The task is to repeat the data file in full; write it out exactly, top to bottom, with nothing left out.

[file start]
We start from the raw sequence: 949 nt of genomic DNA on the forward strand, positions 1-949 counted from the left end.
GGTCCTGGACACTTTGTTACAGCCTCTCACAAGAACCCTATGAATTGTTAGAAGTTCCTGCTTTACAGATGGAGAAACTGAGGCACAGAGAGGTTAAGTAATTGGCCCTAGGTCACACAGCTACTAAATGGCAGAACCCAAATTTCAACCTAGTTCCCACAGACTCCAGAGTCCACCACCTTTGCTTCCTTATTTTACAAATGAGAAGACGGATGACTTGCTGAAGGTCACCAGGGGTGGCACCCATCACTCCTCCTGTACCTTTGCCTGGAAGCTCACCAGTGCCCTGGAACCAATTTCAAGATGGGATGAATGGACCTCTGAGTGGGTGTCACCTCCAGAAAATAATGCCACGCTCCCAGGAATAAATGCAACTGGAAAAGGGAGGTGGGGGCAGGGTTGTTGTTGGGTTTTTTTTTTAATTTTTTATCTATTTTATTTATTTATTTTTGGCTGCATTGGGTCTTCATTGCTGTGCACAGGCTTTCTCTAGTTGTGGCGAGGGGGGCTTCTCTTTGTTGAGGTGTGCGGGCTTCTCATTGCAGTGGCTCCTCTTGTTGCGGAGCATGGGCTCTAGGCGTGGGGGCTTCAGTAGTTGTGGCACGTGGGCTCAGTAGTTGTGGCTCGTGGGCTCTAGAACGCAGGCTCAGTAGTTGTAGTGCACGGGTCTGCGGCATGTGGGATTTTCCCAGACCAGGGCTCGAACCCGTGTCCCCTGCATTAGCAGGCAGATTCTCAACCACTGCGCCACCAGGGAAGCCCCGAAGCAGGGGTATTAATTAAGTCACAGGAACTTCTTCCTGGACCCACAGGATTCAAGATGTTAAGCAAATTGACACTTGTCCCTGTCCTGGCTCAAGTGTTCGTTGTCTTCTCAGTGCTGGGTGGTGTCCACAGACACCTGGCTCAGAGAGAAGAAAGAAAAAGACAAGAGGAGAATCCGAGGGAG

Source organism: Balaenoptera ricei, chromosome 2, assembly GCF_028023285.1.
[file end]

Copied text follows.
We start from the raw sequence: 949 nt of genomic DNA on the forward strand, positions 1-949 counted from the left end.
GGTCCTGGACACTTTGTTACAGCCTCTCACAAGAACCCTATGAATTGTTAGAAGTTCCTGCTTTACAGATGGAGAAACTGAGGCACAGAGAGGTTAAGTAATTGGCCCTAGGTCACACAGCTACTAAATGGCAGAACCCAAATTTCAACCTAGTTCCCACAGACTCCAGAGTCCACCACCTTTGCTTCCTTATTTTACAAATGAGAAGACGGATGACTTGCTGAAGGTCACCAGGGGTGGCACCCATCACTCCTCCTGTACCTTTGCCTGGAAGCTCACCAGTGCCCTGGAACCAATTTCAAGATGGGATGAATGGACCTCTGAGTGGGTGTCACCTCCAGAAAATAATGCCACGCTCCCAGGAATAAATGCAACTGGAAAAGGGAGGTGGGGGCAGGGTTGTTGTTGGGTTTTTTTTTTAATTTTTTATCTATTTTATTTATTTATTTTTGGCTGCATTGGGTCTTCATTGCTGTGCACAGGCTTTCTCTAGTTGTGGCGAGGGGGGCTTCTCTTTGTTGAGGTGTGCGGGCTTCTCATTGCAGTGGCTCCTCTTGTTGCGGAGCATGGGCTCTAGGCGTGGGGGCTTCAGTAGTTGTGGCACGTGGGCTCAGTAGTTGTGGCTCGTGGGCTCTAGAACGCAGGCTCAGTAGTTGTAGTGCACGGGTCTGCGGCATGTGGGATTTTCCCAGACCAGGGCTCGAACCCGTGTCCCCTGCATTAGCAGGCAGATTCTCAACCACTGCGCCACCAGGGAAGCCCCGAAGCAGGGGTATTAATTAAGTCACAGGAACTTCTTCCTGGACCCACAGGATTCAAGATGTTAAGCAAATTGACACTTGTCCCTGTCCTGGCTCAAGTGTTCGTTGTCTTCTCAGTGCTGGGTGGTGTCCACAGACACCTGGCTCAGAGAGAAGAAAGAAAAAGACAAGAGGAGAATCCGAGGGAG

Source organism: Balaenoptera ricei, chromosome 2, assembly GCF_028023285.1.